Throwback Review | Torn Curtain | 1966
|Paul Newman, Julie Andrews, and Lila Kedrova in Alfred Hitchcock's TORN CURTAIN.
Hitchcock always seems to be at his best when there's a kind of tension between the absolute control he exudes over his films, and his own obsessions. Cinema served as a kind of exorcism for Hitch, a playground to explore his own inner demons and desires, something that often clashed with the precision of his filmmaking - see Vertigo or Psycho. Sometimes that tension would tilt more toward one side or the other (as in Marnie), but that touch of madness is always where Hitchcock's genius lie.
In Torn Curtain, Hitchcock almost seems disinterested in the subject at hand, and that sense of indifference bleeds over to his lead actors - Paul Newman and Julie Andrews, two towering talents who seem lost in this talky Cold War spy thriller. Newman stars as Michael Armstrong an American double agent, assigned defect to East Germany in order to steal secrets about a possible missile defense system, and then return to the United States to marry his faithful assistant, Sarah Sherman (Andrews). The mission is complicated, however, when Sarah discovers that he's lied about where he's going, and decides to follow him, ending up with him behind the Iron Curtain and unable to understand the true nature of his mission, as letting her in on the secret could tip off the ever watchful Stasi and compromise the job.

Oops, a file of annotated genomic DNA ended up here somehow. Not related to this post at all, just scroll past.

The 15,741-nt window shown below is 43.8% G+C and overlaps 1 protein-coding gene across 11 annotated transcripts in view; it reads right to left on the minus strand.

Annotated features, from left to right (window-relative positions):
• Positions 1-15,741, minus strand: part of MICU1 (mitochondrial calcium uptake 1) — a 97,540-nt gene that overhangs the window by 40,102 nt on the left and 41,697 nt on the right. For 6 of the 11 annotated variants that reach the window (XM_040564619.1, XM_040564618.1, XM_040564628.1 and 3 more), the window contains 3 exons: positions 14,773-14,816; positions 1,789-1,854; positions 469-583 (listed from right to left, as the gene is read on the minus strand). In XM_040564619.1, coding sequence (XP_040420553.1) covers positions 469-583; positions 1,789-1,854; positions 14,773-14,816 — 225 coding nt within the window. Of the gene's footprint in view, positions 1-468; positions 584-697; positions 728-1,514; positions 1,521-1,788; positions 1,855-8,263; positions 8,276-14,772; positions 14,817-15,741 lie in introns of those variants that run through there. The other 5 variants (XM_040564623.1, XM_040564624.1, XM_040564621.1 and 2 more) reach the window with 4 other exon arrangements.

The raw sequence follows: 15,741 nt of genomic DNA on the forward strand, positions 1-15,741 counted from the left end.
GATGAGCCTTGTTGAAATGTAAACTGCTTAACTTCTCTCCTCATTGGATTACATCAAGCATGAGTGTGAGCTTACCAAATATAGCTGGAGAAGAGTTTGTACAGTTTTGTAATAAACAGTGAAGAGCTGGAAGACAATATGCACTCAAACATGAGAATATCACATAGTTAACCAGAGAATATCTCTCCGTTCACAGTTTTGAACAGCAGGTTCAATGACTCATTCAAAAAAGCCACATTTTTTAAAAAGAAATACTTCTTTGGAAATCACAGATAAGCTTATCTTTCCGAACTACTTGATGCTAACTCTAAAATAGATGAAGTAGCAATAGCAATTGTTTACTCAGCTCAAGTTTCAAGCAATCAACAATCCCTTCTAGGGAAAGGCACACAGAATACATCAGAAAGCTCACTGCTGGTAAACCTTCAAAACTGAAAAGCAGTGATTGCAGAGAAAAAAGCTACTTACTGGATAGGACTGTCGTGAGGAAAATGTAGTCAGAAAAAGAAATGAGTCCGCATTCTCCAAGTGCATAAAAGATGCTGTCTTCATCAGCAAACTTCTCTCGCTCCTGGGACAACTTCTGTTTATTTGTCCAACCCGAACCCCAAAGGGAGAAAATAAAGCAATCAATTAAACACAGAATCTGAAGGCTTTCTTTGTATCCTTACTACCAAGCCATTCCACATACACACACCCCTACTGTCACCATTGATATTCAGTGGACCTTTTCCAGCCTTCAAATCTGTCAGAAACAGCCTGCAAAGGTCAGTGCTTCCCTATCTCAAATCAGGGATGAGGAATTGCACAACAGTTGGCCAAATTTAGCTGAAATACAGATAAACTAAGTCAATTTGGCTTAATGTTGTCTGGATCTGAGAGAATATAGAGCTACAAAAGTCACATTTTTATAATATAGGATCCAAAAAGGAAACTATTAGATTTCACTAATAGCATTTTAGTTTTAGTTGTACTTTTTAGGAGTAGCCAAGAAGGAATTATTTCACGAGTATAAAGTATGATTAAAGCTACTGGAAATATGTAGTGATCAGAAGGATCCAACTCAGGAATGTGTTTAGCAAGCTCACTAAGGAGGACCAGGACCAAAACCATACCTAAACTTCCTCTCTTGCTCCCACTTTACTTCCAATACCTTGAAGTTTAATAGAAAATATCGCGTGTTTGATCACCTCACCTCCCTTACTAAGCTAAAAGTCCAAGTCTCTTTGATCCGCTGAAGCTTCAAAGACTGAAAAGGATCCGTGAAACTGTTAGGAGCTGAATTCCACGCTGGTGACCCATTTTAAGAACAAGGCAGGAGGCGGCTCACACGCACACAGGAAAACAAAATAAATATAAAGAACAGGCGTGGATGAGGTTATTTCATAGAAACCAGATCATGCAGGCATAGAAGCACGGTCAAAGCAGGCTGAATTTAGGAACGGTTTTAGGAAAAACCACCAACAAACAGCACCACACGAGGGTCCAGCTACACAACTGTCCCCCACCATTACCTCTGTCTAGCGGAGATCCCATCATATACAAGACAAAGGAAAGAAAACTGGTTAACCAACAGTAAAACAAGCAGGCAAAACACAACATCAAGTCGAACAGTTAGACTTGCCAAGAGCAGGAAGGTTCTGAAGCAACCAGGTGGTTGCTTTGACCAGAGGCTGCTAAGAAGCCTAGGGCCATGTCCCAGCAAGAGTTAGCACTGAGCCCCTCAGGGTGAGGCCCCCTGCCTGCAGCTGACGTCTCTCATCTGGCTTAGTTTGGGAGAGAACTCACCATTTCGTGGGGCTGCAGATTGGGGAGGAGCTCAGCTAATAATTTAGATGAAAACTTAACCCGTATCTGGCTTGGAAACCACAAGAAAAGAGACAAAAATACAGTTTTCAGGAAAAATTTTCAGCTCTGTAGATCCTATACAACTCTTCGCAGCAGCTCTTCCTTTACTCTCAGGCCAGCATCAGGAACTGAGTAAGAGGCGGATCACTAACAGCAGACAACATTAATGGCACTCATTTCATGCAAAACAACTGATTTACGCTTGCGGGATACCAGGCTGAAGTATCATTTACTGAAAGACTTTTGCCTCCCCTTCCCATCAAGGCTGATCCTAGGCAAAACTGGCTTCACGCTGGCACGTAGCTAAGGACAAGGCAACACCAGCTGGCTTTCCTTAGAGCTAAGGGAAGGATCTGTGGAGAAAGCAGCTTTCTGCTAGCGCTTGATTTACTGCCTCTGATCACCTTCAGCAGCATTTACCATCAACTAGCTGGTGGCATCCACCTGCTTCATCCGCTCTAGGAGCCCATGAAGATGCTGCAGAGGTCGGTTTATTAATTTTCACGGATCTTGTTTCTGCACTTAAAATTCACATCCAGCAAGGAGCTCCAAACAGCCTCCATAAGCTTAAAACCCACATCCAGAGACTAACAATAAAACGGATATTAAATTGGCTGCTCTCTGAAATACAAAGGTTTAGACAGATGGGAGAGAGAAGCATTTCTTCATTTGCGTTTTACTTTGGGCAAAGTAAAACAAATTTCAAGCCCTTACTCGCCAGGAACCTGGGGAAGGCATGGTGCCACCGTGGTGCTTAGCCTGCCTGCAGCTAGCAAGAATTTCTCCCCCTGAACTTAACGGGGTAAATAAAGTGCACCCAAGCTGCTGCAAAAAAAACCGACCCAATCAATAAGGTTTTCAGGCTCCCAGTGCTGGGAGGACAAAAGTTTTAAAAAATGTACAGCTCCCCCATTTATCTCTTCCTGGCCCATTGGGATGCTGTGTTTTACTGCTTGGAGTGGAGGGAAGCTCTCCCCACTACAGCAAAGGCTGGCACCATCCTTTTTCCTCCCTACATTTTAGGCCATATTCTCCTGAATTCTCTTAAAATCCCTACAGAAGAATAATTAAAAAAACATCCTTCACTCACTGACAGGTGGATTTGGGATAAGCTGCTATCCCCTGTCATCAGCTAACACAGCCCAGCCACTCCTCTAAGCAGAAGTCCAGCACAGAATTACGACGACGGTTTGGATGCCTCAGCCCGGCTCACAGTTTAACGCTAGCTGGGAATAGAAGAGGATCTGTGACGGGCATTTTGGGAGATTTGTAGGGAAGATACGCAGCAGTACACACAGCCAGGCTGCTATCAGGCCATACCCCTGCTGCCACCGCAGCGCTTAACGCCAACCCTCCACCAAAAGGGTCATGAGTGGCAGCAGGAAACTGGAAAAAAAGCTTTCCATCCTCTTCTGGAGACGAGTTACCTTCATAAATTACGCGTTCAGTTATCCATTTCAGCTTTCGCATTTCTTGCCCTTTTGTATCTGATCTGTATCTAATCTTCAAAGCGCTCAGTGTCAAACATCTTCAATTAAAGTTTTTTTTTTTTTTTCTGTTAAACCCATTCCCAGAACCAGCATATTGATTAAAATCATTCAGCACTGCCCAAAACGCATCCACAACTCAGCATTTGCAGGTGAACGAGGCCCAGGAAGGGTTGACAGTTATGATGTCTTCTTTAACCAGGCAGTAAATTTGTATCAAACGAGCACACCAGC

There's a lot of inherent tension in the material which Hitchcock strangely leaves untouched. Michael must keep up the appearance that he's defected to East Germany. Sarah sees him as a traitor, before deciding to support her fiancé above all. Hitchcock, and by extension the actors, do little with this conflict - in fact there seems to be very little conflict there at all. It's almost as if the struggles of an otherwise healthy couple hold no interest for Hitchcock, and the layers of lies under which Newman is forced to operate are never really explored beyond the more conventional spy thriller elements.
Those spy thriller elements, however, are where Torn Curtain really excels. Hitchcock delivers some crackerjack scenes - a prolonged struggle that results in the painfully drawn out death of a Stasi officer lets Hitchcock really explore the ugly nature of violence, while the climactic escape from East Berlin features some classic Hitchcock suspense. An encounter with a helpful countess (Lila Kedrova) hopeful for a sponsorship to America also provides some much needed pathos that the protagonists are never really able to provide. These moments offer flashes of the director's genius, but ultimately don't add up to a satisfying whole.